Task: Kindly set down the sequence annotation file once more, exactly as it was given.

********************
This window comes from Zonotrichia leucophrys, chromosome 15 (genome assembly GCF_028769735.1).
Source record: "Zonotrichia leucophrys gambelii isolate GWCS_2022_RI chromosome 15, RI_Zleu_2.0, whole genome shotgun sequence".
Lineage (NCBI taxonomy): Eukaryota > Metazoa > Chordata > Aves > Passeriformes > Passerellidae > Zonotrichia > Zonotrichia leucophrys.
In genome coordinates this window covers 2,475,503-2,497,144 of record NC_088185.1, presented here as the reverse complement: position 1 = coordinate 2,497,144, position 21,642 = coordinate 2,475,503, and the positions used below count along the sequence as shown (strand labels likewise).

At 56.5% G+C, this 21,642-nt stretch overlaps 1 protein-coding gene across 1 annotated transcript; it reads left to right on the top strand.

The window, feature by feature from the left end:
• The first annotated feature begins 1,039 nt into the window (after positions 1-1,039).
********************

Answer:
This window comes from Zonotrichia leucophrys, chromosome 15 (genome assembly GCF_028769735.1).
Source record: "Zonotrichia leucophrys gambelii isolate GWCS_2022_RI chromosome 15, RI_Zleu_2.0, whole genome shotgun sequence".
Lineage (NCBI taxonomy): Eukaryota > Metazoa > Chordata > Aves > Passeriformes > Passerellidae > Zonotrichia > Zonotrichia leucophrys.
In genome coordinates this window covers 2,475,503-2,497,144 of record NC_088185.1, presented here as the reverse complement: position 1 = coordinate 2,497,144, position 21,642 = coordinate 2,475,503, and the positions used below count along the sequence as shown (strand labels likewise).

At 56.5% G+C, this 21,642-nt stretch overlaps 1 protein-coding gene across 1 annotated transcript; it reads left to right on the top strand.

The window, feature by feature from the left end:
• The first annotated feature begins 1,039 nt into the window (after positions 1-1,039).